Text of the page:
Stevie Ray Vaughan Gives a Blistering Demonstration of His Guitar Technique

What made Ste­vie Ray Vaugh­an such a great gui­tarist? If you ask Metallica’s Kirk Ham­mett, a devot­ed stu­dent of the blues, it’s “his tim­ing, his tone, his feel, his vibra­to, his phrasing–everything. Some peo­ple are just born to play gui­tar, and Ste­vie was def­i­nite­ly one of them.” This may come as dis­ap­point­ing news to gui­tar play­ers who want to sound like SRV but weren’t born with his genes. Ham­mett assures them it’s pos­si­ble to approx­i­mate his style, to some degree, with the right gear and mas­tery of his sig­na­ture tech­niques. Ham­mett lays out the SRV reper­toire thor­ough­ly, but there is no sub­sti­tute for the source.

SRV’s dual edu­ca­tion in both the British blues and the Amer­i­can blues of his heroes gave him “less reser­va­tions and less rea­sons to be so-called a ‘purist,’” he says in the video above. He then pro­ceeds to blow us away with imi­ta­tions of the greats and his own par­tic­u­lar spin on their tech­niques.

You could call it a gui­tar les­son, but as his stu­dent, you had bet­ter have advanced blues chops and a very good ear. As he runs through the styles of his idols, Vaugh­an doesn’t slow down or pause to explain what he’s doing. If you can keep up, you prob­a­bly don’t need the lessons after all.

Although com­pared, favor­ably or oth­er­wise, to his idol Jimi Hen­drix dur­ing his life and after his trag­ic death at 35, Vaugh­an also “incor­po­rat­ed the jazz stylings of Djan­go Rein­hardt, Ken­ny Bur­rell and Wes Mont­gomery,” Gui­tar mag­a­zine notes, and was “a keen stu­dent of Mud­dy Waters, Albert King, Fred­die King, Chuck Berry, Lon­nie Mack and Otis Rush.” Mud­dy Waters, in turn, was a great admir­er of Vaugh­an. “Ste­vie could per­haps be the great­est gui­tar play­er that ever lived,” the blues leg­end remarked in 1979. But like his hero Hen­drix, Vaughan’s tal­ent could be over­shad­owed by his addic­tions. “He won’t live to get 40 years old if he doesn’t leave that white pow­der alone,” Waters went on.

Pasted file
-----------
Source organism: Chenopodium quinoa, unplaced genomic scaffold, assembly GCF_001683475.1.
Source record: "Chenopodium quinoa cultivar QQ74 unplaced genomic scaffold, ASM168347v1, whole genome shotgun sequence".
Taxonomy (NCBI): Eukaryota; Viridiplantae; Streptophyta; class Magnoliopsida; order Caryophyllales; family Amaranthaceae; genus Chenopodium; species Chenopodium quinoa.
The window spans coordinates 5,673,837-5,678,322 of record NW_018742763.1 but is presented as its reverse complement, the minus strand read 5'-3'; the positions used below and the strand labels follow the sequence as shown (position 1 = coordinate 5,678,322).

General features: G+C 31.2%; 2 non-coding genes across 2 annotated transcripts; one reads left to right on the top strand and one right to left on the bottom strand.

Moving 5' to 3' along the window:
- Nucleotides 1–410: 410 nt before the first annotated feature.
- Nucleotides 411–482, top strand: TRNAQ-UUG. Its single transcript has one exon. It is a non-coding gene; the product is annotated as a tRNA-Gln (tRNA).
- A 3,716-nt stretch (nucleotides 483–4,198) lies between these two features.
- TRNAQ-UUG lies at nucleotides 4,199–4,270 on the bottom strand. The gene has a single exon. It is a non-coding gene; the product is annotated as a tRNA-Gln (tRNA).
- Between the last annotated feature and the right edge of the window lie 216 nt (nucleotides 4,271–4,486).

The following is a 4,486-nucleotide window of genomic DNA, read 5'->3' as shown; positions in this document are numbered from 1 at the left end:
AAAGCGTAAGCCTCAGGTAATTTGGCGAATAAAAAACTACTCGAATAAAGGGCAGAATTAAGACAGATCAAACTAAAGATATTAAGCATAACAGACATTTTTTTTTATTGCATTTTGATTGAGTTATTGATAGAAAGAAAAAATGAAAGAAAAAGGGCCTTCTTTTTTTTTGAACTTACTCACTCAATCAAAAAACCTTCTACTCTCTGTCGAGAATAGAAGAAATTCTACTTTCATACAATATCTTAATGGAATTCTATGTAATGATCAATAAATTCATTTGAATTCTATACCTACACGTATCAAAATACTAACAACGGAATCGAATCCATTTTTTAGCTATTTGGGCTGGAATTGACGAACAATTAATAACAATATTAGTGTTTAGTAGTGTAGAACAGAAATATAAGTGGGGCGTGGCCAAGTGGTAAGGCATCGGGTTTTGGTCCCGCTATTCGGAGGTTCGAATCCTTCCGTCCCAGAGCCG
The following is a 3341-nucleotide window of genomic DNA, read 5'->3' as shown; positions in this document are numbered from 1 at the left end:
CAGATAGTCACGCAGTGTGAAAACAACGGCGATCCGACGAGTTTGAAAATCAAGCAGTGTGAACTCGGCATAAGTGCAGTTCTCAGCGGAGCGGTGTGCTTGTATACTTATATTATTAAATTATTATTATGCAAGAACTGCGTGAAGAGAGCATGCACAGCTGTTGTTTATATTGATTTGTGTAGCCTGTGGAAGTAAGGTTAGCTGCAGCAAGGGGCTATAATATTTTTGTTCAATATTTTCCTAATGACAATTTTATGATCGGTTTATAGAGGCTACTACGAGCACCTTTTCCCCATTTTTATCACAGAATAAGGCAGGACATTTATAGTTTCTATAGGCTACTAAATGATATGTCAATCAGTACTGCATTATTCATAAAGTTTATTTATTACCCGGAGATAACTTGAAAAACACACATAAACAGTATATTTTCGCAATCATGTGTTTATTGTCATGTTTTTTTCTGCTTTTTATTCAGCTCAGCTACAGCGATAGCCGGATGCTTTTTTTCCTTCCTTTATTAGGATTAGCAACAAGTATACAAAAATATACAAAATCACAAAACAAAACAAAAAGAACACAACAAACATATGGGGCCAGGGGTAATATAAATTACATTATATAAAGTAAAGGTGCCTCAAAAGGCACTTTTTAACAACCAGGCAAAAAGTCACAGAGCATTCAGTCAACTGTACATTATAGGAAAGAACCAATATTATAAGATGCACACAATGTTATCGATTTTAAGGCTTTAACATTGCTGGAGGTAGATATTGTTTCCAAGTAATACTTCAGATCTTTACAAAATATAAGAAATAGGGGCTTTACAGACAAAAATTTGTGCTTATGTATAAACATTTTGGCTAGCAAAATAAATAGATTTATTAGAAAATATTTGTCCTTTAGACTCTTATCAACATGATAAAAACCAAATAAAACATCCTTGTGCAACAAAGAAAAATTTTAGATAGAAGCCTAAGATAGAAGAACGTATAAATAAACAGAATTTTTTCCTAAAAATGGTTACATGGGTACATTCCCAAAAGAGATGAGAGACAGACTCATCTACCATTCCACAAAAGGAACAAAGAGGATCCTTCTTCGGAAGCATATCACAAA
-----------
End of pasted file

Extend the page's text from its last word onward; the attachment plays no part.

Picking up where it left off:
The drugs and alco­hol near­ly killed him, but they didn’t seem to cramp his play­ing. The video above comes from a Jan­u­ary 1986 sound­check, the same year Vaughan’s sub­stance abuse hit its peak and he entered rehab after near­ly dying of dehy­dra­tion in Ger­many. He would get sober and sur­vive, only to die in a heli­copter crash four years lat­er. While his ear­ly death may have some­thing to do with the way he has been dei­fied, what comes through in his albums and per­for­mances thir­ty years after he left us is the brute fact of his orig­i­nal­i­ty as a blues play­er.

Per­haps the the most con­cise state­ment of this comes from John Mayer’s Rock and Roll Hall of Fame induc­tion speech:

There is an inten­si­ty about Stevie’s gui­tar play­ing that only he could achieve, still to this day. It’s a rage with­out anger, it’s devo­tion­al, it’s reli­gious. He seam­less­ly meld­ed the super­nat­ur­al vibe of Jimi Hen­drix, the inten­si­ty of Albert King, the best of British, Texas and Chica­go Blues and the class and sharp shoot­er pre­ci­sion of his old­er broth­er Jim­mie. Ste­vie is the ulti­mate gui­tar hero.

If you’ve ever had rea­son to doubt, see it for your­self above.

Relat­ed Con­tent: 

How B.B. King & Ste­vie Ray Vaugh­an Dealt With Break­ing Strings Onstage Mid-Song: A Mas­ter­class in Han­dling Onstage Mishaps

Ste­vie Ray Vaugh­an Plays the Acoustic Gui­tar in Rare Footage, Let­ting Us See His Gui­tar Vir­tu­os­i­ty in Its Purest Form